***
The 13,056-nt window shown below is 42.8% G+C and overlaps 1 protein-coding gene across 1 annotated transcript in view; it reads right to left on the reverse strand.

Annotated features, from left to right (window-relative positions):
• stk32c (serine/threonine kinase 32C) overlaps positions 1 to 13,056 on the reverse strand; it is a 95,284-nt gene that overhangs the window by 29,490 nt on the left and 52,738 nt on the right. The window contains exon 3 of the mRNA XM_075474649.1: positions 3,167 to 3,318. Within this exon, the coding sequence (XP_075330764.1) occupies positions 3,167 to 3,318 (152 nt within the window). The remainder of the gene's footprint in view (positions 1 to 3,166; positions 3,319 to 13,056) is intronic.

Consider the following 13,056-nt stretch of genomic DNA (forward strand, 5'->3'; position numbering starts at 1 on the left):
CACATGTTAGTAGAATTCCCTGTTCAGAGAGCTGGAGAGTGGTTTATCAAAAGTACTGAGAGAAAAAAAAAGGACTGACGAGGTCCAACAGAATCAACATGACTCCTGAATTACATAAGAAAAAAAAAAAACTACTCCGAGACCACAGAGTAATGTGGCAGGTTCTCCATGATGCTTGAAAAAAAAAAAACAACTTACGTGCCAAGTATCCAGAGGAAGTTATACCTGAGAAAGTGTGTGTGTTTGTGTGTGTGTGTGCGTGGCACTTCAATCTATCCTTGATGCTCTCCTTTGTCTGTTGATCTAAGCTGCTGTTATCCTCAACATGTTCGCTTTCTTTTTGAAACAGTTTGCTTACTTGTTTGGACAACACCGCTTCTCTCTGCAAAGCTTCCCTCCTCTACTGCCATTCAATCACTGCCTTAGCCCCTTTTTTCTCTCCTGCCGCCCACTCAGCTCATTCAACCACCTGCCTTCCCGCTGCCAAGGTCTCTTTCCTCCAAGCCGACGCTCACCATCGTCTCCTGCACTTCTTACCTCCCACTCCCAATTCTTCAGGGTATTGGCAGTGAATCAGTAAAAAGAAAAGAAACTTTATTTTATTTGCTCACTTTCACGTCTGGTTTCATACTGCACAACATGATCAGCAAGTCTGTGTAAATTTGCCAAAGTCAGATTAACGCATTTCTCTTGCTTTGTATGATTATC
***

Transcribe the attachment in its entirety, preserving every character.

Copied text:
The 13,056-nt window shown below is 42.8% G+C and overlaps 1 protein-coding gene across 1 annotated transcript in view; it reads right to left on the reverse strand.

Annotated features, from left to right (window-relative positions):
• stk32c (serine/threonine kinase 32C) overlaps positions 1 to 13,056 on the reverse strand; it is a 95,284-nt gene that overhangs the window by 29,490 nt on the left and 52,738 nt on the right. The window contains exon 3 of the mRNA XM_075474649.1: positions 3,167 to 3,318. Within this exon, the coding sequence (XP_075330764.1) occupies positions 3,167 to 3,318 (152 nt within the window). The remainder of the gene's footprint in view (positions 1 to 3,166; positions 3,319 to 13,056) is intronic.

Consider the following 13,056-nt stretch of genomic DNA (forward strand, 5'->3'; position numbering starts at 1 on the left):
CACATGTTAGTAGAATTCCCTGTTCAGAGAGCTGGAGAGTGGTTTATCAAAAGTACTGAGAGAAAAAAAAAGGACTGACGAGGTCCAACAGAATCAACATGACTCCTGAATTACATAAGAAAAAAAAAAAACTACTCCGAGACCACAGAGTAATGTGGCAGGTTCTCCATGATGCTTGAAAAAAAAAAAACAACTTACGTGCCAAGTATCCAGAGGAAGTTATACCTGAGAAAGTGTGTGTGTTTGTGTGTGTGTGTGCGTGGCACTTCAATCTATCCTTGATGCTCTCCTTTGTCTGTTGATCTAAGCTGCTGTTATCCTCAACATGTTCGCTTTCTTTTTGAAACAGTTTGCTTACTTGTTTGGACAACACCGCTTCTCTCTGCAAAGCTTCCCTCCTCTACTGCCATTCAATCACTGCCTTAGCCCCTTTTTTCTCTCCTGCCGCCCACTCAGCTCATTCAACCACCTGCCTTCCCGCTGCCAAGGTCTCTTTCCTCCAAGCCGACGCTCACCATCGTCTCCTGCACTTCTTACCTCCCACTCCCAATTCTTCAGGGTATTGGCAGTGAATCAGTAAAAAGAAAAGAAACTTTATTTTATTTGCTCACTTTCACGTCTGGTTTCATACTGCACAACATGATCAGCAAGTCTGTGTAAATTTGCCAAAGTCAGATTAACGCATTTCTCTTGCTTTGTATGATTATC